Bleeding the Hydraulic System

After installing the new clutch assembly, bleed the hydraulic system to remove any trapped air bubbles:

  1. Locate the bleeder valve on the slave cylinder
  2. Attach a clear bleeder hose and insert end in receptacle
  3. Open bleeder valve and pump pedal to expel air
  4. Close valve when fluid runs clear without bubbles
  5. Repeat process until system is fully bled

Proper bleeding results in a firm, consistent clutch pedal feel with no sponginess.

Reinstalling Transmission and Connected Components

Need Clutch Repair on Your 2000 Eclipse. Learn How in 10 Steps

With the fresh clutch installed and bled, you can reassemble the rest of the drivetrain:

  • Lower transmission into place and align mounts
  • Reattach all electrical connectors and lines
  • Refill transmission fluid to proper level
  • Reinstall starter motor and tighten connections
  • Remount exhaust and other detached components

Double check all fasteners are tightened to spec and no steps were missed. Thorough reassembly now prevents problems later.

Safety Checks and Road Testing

Before driving, do some final inspections:

  • Check clutch fluid level and top off if needed
  • Start engine and test clutch engagement
  • Listen for odd noises during clutch operation
  • Test drive nearby with smooth clutch transitions

Taking it easy those first miles allows the new components to fully mate and seat. If any issues arise, address them promptly before resuming normal driving.

With this detailed guide, you can successfully replace your 2000 Eclipse’s worn clutch. Arm yourself with the right parts, tools, and know-how for a smooth clutch overhaul. Just take your time and use care each step of the way. Before you know it, you’ll be back on the road with fresh clutch feel and engagement.

Clutch Failure Symptoms to Watch Out For

Need Clutch Repair on Your 2000 Eclipse. Learn How in 10 Steps

As the critical connector between engine and transmission, your Eclipse’s clutch takes quite a beating over miles of shifting and acceleration. Clutch components subjected to heat, friction, and mechanical forces eventually wear out and need replacement. Being attentive to common failure symptoms can help you identify issues before they leave you stranded.

From behind the wheel, subtle changes in clutch operation provide clues of impending problems. Here are key signs to monitor:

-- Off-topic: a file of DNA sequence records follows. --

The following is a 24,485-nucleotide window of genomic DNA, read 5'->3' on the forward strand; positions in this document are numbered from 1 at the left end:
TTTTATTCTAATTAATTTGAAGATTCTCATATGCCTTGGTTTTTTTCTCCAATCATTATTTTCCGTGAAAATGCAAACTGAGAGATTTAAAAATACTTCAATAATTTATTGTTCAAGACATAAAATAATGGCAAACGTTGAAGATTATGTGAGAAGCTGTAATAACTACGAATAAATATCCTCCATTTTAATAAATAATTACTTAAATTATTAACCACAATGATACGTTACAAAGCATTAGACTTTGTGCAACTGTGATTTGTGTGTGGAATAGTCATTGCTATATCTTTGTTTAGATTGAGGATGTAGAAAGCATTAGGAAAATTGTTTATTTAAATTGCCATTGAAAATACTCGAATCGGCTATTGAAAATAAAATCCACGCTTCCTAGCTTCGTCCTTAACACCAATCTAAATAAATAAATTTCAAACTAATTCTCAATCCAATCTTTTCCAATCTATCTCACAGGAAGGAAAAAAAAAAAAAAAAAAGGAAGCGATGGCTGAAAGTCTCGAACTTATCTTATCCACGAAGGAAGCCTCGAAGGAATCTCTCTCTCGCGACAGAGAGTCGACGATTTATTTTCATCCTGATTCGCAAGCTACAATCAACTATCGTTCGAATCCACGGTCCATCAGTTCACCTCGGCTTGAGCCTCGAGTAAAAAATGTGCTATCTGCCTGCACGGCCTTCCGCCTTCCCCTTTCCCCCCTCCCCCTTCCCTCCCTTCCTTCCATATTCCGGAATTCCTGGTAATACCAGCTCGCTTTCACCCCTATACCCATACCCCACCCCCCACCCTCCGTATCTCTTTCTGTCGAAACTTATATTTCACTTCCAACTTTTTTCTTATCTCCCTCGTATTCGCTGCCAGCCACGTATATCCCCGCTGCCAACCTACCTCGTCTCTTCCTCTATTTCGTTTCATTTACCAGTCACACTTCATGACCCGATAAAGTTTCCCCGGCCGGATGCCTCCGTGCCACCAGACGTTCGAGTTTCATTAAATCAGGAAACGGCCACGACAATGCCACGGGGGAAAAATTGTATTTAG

• The clutch pedal starts feeling spongy or vague when pressed
  • A “chattering” sensation is felt through the pedal
  • Gears grind or pop-out when shifting
  • The vehicle stalls when shifting into gear
  • Burning odors arise from the clutch area
  • Slipping occurs during acceleration as rpm climbs

If you notice any of these symptoms, it likely indicates components like the clutch disc, pressure plate, release bearing, or pilot bearing are worn out and need replacement. Ignoring these early warning signs risks more extensive damage.

For example, if your clutch disc develops excessive run-out or cracks, shards can damage the flywheel friction surface. Or a pilot bearing failure may dump debris into the transmission. Catching problems before complete failure saves you bigger hassles down the road.

In addition to degraded pedal feel and shifting issues, some other inspection points can reveal clutch problems:

  • Check for fluid leaks near the clutch slave cylinder
  • Inspect the clutch fluid reservoir level and condition
  • Look for oil leaks from the rear main engine seal
  • Test for play or noise in the clutch pedal assembly

Slow clutch engagement, grinding shifts, and abnormal pedal feel are your key trouble indicators. When these symptoms arise, it means the clutch friction surfaces have become glazed and worn. The Springs in the pressure plate can also weaken over time, reducing clamping force.

To help avoid premature wear, don’t “ride the clutch pedal” unnecessarily during driving. Keep fluids topped off and watch for leaks. And avoid overly aggressive clutch launches during acceleration. Smooth driving habits will extend the clutch lifespan.

But clutches are wear items, so replacement is inevitable with enough miles. Being attentive to the warning signs allows you to restore proper clutch operation before problems escalate. Equipped with this knowledge, you can keep your Eclipse’s manual transmission shifting smoothly for the long haul.